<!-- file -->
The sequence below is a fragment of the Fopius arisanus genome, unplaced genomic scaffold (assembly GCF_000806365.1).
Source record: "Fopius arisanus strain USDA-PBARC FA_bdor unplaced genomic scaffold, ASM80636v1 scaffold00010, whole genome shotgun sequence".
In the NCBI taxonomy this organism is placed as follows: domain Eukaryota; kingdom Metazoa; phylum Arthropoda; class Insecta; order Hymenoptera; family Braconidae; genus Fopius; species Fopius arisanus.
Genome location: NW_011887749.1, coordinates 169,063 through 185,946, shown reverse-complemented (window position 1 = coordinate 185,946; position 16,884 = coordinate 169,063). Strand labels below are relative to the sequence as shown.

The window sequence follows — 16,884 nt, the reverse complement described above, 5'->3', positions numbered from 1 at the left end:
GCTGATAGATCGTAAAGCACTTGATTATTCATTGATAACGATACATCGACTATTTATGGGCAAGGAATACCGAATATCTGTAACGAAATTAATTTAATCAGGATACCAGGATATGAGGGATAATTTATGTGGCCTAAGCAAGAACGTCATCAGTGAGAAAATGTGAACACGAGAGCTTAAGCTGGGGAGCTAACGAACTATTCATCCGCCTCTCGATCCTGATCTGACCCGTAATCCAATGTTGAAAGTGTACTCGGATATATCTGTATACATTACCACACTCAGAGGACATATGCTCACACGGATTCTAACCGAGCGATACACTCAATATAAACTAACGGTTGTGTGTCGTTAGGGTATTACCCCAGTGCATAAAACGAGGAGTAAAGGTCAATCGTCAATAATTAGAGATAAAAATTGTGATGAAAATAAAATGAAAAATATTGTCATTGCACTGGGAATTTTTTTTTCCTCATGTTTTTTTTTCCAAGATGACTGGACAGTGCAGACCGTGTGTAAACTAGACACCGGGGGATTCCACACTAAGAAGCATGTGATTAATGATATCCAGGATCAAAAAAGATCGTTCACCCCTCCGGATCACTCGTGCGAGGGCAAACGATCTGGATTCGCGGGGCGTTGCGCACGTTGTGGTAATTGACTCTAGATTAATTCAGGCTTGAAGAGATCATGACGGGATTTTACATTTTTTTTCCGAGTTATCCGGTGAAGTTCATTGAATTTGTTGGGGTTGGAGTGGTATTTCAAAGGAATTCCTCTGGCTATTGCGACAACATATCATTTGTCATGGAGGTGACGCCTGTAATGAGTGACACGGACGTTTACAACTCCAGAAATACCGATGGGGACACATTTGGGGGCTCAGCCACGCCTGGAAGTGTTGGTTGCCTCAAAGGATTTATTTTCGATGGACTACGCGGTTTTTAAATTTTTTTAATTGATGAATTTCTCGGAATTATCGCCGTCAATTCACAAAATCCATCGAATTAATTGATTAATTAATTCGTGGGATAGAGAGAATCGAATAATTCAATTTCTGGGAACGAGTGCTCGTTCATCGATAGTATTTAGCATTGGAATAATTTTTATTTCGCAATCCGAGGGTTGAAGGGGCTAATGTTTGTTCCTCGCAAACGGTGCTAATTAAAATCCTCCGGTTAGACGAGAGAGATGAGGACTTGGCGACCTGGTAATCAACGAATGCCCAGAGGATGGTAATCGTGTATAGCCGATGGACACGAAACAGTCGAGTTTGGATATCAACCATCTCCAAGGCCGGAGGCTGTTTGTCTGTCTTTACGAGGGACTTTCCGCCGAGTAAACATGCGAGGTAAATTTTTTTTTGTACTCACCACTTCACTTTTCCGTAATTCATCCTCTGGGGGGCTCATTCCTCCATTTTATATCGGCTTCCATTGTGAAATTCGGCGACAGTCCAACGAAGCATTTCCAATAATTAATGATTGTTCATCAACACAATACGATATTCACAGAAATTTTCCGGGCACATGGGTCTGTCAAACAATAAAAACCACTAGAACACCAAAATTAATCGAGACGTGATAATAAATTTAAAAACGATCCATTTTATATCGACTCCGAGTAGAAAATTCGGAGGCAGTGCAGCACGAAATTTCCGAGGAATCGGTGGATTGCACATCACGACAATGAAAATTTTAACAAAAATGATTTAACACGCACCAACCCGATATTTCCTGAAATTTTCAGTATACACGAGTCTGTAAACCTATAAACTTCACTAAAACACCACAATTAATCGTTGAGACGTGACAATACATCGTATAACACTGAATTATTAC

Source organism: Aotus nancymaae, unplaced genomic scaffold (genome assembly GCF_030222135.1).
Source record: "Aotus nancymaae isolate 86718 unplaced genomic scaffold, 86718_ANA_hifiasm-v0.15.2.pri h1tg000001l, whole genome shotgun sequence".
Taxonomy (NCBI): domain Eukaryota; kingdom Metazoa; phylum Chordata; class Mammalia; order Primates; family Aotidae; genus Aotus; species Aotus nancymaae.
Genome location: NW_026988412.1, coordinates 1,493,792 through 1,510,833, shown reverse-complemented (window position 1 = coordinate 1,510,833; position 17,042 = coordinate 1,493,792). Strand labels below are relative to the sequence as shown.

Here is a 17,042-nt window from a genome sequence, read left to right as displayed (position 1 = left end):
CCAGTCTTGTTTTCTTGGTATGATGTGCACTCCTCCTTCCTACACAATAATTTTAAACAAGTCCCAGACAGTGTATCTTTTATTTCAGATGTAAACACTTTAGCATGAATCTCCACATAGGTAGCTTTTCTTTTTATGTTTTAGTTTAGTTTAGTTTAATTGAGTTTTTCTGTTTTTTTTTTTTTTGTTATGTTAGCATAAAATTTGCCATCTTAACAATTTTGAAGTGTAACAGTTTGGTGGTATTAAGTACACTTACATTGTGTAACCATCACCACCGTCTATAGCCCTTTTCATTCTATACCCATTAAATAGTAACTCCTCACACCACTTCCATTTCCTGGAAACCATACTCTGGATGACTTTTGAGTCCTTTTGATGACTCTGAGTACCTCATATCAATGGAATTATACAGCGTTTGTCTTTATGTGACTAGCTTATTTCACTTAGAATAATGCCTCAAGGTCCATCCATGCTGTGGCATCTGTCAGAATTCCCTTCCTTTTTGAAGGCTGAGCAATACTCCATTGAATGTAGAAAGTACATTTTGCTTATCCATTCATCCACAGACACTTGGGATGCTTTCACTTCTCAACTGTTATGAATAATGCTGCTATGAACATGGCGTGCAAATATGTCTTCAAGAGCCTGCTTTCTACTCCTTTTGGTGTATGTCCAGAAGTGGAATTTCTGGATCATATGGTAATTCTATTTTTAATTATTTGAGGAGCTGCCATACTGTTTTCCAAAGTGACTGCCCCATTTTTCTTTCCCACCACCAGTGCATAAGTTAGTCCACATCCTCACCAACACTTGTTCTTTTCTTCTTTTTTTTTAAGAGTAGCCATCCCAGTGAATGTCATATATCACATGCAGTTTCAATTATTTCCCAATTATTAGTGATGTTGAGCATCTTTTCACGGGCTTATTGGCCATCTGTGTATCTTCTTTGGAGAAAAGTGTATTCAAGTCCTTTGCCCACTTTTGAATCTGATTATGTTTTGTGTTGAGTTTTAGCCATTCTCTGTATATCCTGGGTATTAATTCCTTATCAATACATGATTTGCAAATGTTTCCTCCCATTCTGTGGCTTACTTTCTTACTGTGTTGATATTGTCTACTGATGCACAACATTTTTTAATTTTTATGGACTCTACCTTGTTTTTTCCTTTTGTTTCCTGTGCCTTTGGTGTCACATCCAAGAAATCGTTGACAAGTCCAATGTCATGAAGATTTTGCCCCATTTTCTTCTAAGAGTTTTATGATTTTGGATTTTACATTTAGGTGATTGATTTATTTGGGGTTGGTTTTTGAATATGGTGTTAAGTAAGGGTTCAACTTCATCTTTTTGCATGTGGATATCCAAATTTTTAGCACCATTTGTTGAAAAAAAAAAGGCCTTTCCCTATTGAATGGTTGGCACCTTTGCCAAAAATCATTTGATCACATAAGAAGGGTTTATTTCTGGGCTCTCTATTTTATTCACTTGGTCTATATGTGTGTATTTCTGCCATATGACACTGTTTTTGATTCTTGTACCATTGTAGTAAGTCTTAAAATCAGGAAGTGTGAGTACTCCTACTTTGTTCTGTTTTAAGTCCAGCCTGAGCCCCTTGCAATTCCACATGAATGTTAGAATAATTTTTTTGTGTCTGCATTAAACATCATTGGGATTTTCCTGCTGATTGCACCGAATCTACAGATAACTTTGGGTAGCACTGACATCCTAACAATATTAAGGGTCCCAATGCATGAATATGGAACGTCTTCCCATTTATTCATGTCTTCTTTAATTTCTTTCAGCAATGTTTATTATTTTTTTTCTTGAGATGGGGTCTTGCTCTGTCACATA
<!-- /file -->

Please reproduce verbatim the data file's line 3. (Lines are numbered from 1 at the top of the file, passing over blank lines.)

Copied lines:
In the NCBI taxonomy this organism is placed as follows: domain Eukaryota; kingdom Metazoa; phylum Arthropoda; class Insecta; order Hymenoptera; family Braconidae; genus Fopius; species Fopius arisanus.